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  • Writer's pictureThe San Juan Daily Star

Governor urges PDP to refrain from protagonistic posturing on Electoral Code


Gov. Pedro Pierluisi

By The Star Staff


Gov. Pedro Pierluisi Urrutia on Tuesday urged Popular Democratic Party (PDP) legislative leaders to lay off protagonistic posturing and be pragmatic about improvements in the Electoral Code after the recent approval of amendments in the island House of Representatives.


“I would like us to leave the limelight aside and be pragmatic and realistic,” Pierluisi said in response to questions from the press. “Those [amendments to the code] were finished and unfortunately it occurred when the amendments that had a consensus of the two main parties were about to be approved. So [PDP President Jesús Manuel Ortiz González] wanted to insert himself into the process, and the problem was that he reached agreements with other parties.”


The debate over amendments to the Electoral Code has generated discussions among the island’s main political parties, with concerns raised about the prominence and interest of different political factions.


“The president of the PDP has to sit down with the president of the Senate [José Luis Dalmau Santiago] and decide if any changes should be made, and present them to the spokesman of my party, the NPP [New Progressive Party],” the governor said.


Dalmau Santiago said Tuesday that before addressing, or not, the amendments to the Electoral Code, he will meet with Ortiz González and Speaker of the House of Representatives Rafael Hernández Montañez.


“I’m not going to go into that much detail. The House of Representatives approved a bill of amendments to the Electoral Code that now goes to the Senate. I would like to see the complete document, although it has been said that it is part of a document, of a bill of my authorship, [No.] 909, but it underwent amendments that I have not seen at this time,” Dalmau Santiago said in response to questions from the press. “Meanwhile, there is a separation between what the legislative intention is when filing a bill and the decision of a party to look after its electoral interests. I prefer to have a conversation with the president of the party, who is currently outside Puerto Rico, and with the speaker of the House -- at this time I have not spoken with either of them -- before making a judgment about something that we can work on, dialogue and discuss.”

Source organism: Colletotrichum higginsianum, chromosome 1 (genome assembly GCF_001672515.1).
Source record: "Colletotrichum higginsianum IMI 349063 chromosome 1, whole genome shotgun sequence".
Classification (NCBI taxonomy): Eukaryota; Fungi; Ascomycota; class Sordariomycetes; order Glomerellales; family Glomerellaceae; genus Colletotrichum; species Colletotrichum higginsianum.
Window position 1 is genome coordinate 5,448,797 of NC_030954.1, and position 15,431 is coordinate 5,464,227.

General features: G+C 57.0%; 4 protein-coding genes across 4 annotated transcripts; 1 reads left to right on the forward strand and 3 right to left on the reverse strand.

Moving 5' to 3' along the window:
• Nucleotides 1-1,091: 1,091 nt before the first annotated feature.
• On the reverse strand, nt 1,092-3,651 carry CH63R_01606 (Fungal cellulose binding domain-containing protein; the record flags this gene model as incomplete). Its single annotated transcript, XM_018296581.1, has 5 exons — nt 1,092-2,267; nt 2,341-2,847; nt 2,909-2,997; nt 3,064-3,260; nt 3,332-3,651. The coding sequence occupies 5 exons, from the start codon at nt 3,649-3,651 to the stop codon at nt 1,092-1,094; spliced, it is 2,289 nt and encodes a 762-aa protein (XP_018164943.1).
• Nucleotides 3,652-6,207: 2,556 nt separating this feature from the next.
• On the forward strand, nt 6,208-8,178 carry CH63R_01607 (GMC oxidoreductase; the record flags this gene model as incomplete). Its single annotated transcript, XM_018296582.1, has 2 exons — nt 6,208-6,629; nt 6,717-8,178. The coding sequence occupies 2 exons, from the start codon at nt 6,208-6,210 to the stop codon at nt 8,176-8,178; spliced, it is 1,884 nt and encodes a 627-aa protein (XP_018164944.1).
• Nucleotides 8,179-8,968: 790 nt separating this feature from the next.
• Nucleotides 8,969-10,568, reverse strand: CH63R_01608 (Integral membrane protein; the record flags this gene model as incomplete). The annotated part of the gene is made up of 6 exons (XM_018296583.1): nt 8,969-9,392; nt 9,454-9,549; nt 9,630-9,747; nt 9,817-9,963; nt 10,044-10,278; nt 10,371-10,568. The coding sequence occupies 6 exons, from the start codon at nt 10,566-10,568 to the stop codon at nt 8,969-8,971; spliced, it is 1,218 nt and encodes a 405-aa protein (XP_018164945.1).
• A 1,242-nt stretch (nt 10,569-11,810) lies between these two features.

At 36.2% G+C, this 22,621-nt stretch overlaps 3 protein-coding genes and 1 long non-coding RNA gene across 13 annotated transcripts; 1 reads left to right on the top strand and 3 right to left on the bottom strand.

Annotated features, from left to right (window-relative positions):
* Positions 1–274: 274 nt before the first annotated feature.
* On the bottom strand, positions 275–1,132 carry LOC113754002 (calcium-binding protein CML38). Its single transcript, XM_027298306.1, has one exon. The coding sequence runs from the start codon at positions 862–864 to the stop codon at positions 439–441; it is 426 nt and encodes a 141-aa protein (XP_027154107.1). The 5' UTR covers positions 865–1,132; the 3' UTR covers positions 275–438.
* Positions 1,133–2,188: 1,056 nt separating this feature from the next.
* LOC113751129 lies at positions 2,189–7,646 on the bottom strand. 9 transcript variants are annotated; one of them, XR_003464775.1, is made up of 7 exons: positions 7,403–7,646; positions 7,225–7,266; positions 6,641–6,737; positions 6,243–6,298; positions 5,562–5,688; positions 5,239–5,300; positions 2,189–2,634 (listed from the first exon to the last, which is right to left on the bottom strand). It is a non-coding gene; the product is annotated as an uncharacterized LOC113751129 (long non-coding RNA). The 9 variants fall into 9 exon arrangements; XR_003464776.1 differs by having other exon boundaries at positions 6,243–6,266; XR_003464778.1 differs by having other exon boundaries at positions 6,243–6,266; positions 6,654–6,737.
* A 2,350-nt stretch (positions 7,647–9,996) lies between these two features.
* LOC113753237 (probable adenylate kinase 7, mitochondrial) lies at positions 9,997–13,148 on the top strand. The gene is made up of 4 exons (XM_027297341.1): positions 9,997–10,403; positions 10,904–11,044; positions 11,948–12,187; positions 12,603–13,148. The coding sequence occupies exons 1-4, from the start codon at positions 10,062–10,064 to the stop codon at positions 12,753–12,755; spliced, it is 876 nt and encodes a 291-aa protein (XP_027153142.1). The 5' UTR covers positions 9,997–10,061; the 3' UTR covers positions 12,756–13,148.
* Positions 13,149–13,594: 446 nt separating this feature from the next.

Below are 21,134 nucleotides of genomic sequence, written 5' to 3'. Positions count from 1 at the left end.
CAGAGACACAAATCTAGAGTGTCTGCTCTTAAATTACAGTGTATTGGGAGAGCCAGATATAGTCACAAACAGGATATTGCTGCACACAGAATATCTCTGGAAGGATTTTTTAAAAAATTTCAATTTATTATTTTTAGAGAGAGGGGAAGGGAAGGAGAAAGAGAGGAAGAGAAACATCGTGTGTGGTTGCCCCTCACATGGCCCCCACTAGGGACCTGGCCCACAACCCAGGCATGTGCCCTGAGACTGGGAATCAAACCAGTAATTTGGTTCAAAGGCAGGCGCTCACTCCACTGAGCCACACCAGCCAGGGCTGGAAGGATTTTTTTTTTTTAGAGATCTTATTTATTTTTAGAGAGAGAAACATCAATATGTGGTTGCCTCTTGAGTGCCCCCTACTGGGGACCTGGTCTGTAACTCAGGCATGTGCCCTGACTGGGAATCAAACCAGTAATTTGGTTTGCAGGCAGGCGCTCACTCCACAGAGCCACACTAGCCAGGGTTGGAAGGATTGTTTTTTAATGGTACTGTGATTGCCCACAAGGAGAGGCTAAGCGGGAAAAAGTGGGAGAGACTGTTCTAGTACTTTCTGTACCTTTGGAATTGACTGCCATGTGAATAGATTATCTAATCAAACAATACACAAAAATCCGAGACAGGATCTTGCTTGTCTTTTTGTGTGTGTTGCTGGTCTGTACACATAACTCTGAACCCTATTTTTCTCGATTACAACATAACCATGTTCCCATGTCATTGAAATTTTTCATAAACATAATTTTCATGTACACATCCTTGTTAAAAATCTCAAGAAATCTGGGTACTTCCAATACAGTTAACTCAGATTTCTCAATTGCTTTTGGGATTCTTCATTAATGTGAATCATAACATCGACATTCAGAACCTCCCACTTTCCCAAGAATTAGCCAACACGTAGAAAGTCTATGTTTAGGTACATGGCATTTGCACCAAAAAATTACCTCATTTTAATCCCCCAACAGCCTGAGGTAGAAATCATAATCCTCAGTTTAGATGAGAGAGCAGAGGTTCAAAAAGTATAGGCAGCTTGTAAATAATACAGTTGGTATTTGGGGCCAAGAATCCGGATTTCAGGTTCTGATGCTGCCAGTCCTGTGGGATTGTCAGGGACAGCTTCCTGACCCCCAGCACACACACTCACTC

“Well, like every measure that comes from the House, I have to take it up in the Senate,” the leader of the upper chamber said. “... But I don’t want to get into that because the legislative chambers are made up of people from many parties. And legislative initiatives are presented here, apart from whether there are guidelines in legislative conferences or guidelines from the parties as an institution.”


In response to a question about the previous exclusion of Ortiz González from the discussions, the governor said: “We are not excluding him. It is an internal matter between the president of the PDP and his delegations.”


The governor confirmed that NPP stalwart Edwin Mundo studied in detail the amendments approved by the House, and that they have the green light of his administration, demonstrating a flexible position toward possible changes.


When asked about the criticism voiced by the Puerto Rican Independence Party (PIP) regarding the exclusion of minority parties in the crafting of an amended Electoral Code, the governor said his administration does not support certain proposals, such as one involving the “pivazos,” or so-called “triple-cross” votes, which have been rejected by the Puerto Rico Supreme Court.


Pierluisi also stressed that they are willing to work with the PDP, considering that the approval of the measures is mainly between that party and the NPP, and that any reasonable proposal from other parties will be considered.


Hernández Montañez weighed in later on Tuesday, saying that the PDP president knew that the draft amendments to the Electoral Code were going to be approved on the first day of the regular session, and maintained that the amendments are those that Ortiz González himself proposed, not “those of the demonic coalition … of the PIP and the Citizen Victory Movement who are in general opposed, of course, because what they called for is not in the bill.”


“The bill was discussed in the caucus,” the House speaker said. “The bill has been tested three times, a version by the … president of the Senate was approved, a version by [Deputy House Speaker José Manuel] Conny Varela was approved, the last version of comrade Jesús Manuel Ortiz was approved. It is the same bill, so it has been discussed. On August 11, at the beginning of every session, we had a caucus. In the caucus, the agenda was presented and everyone knew, including the party president and members of the Popular Party delegation who participated, … that the proposal was what we can achieve.”

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